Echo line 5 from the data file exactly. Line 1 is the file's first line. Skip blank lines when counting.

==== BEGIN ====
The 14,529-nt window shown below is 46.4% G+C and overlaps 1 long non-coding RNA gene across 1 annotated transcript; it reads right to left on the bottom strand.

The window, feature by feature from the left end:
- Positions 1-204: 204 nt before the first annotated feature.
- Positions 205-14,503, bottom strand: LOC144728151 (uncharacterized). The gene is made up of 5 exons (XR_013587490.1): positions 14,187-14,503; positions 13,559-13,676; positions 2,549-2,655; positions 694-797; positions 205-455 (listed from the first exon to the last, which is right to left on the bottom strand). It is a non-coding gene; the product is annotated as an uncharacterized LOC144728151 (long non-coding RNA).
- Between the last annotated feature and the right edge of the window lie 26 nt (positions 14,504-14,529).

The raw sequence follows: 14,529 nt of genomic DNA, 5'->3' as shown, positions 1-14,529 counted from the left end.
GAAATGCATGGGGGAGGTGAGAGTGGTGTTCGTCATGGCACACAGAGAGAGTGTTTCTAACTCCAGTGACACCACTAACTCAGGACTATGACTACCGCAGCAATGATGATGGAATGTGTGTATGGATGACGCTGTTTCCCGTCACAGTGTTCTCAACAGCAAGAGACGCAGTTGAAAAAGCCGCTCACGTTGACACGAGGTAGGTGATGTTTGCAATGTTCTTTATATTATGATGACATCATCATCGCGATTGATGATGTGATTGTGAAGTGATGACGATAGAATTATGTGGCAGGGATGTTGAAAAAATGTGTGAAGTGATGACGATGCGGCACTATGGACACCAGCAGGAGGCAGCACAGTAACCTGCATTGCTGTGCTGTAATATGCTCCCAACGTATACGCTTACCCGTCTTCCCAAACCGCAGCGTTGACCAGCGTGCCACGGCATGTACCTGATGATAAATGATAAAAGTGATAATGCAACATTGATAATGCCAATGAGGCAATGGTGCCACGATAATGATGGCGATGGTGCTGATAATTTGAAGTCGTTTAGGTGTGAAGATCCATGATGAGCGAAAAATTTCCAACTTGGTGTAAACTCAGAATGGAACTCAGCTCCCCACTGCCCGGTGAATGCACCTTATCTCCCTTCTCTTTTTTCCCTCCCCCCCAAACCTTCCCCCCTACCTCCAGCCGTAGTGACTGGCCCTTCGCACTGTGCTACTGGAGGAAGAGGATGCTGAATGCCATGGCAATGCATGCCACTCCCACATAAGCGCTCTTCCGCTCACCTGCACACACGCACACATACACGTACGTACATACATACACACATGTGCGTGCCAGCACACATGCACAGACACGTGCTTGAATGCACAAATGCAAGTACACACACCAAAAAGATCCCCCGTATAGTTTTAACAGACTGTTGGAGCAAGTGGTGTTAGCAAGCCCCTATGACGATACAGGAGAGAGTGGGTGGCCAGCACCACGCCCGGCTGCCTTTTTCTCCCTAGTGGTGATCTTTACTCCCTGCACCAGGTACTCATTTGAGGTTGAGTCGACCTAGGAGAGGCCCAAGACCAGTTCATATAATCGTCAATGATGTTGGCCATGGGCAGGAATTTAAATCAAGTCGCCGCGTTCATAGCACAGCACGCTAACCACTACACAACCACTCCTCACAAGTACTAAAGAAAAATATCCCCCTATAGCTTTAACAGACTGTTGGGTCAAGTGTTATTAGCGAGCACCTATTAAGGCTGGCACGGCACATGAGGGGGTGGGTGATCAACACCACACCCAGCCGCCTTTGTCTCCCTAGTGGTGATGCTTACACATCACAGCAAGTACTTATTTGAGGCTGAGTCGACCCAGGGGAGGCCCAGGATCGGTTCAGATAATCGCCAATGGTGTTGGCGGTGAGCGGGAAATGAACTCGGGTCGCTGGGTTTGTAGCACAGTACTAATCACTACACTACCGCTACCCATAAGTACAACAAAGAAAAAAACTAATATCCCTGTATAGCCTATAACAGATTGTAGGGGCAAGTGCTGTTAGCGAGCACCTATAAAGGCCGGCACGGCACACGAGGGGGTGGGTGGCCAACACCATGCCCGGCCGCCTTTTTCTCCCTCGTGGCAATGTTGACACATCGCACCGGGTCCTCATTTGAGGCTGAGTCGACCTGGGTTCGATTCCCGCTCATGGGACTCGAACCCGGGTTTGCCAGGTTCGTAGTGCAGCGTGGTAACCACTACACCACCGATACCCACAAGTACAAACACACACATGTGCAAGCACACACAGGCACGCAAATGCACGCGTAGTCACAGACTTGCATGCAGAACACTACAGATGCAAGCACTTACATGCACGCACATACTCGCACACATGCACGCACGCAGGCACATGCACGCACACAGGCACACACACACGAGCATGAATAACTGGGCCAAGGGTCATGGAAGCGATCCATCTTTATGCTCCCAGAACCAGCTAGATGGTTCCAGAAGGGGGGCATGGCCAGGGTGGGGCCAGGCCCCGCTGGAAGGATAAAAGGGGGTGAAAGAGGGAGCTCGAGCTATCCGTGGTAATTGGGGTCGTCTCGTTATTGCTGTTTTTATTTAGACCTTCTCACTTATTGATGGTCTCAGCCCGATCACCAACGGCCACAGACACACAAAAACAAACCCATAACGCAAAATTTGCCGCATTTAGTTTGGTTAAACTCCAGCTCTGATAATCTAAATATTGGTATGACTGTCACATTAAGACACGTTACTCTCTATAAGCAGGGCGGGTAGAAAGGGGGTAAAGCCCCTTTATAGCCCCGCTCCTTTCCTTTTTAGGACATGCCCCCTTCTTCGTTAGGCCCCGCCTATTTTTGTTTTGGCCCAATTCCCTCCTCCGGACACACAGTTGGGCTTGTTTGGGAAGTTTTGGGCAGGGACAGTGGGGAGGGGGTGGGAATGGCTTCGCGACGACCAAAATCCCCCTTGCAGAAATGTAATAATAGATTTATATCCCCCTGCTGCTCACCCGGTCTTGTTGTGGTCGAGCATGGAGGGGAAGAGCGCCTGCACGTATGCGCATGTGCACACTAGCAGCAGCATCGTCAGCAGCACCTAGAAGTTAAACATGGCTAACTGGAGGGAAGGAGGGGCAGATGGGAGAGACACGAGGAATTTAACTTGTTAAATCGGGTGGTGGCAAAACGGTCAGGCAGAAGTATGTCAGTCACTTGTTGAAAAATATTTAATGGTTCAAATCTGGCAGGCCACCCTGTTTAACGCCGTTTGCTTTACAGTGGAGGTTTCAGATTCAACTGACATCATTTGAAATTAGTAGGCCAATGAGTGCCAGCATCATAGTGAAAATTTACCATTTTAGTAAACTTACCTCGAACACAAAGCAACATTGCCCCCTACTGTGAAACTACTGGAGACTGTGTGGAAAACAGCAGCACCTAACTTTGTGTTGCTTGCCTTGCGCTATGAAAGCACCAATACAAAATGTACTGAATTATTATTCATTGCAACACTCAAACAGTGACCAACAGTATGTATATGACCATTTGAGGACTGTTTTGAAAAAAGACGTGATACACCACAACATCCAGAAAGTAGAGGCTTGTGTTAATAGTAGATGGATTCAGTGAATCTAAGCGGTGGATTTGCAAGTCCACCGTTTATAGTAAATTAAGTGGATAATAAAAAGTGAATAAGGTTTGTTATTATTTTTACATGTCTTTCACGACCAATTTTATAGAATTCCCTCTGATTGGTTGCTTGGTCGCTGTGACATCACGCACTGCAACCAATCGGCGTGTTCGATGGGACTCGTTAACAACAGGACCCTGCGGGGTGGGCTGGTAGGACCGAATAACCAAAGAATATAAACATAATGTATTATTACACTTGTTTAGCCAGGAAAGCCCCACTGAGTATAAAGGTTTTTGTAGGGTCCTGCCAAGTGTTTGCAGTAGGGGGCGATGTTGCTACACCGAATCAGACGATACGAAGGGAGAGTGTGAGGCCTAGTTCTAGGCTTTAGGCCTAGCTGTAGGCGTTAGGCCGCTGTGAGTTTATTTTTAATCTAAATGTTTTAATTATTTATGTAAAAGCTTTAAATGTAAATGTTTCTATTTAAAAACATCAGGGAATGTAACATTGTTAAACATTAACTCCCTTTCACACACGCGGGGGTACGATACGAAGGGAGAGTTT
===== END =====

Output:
- Between the last annotated feature and the right edge of the window lie 26 nt (positions 14,504-14,529).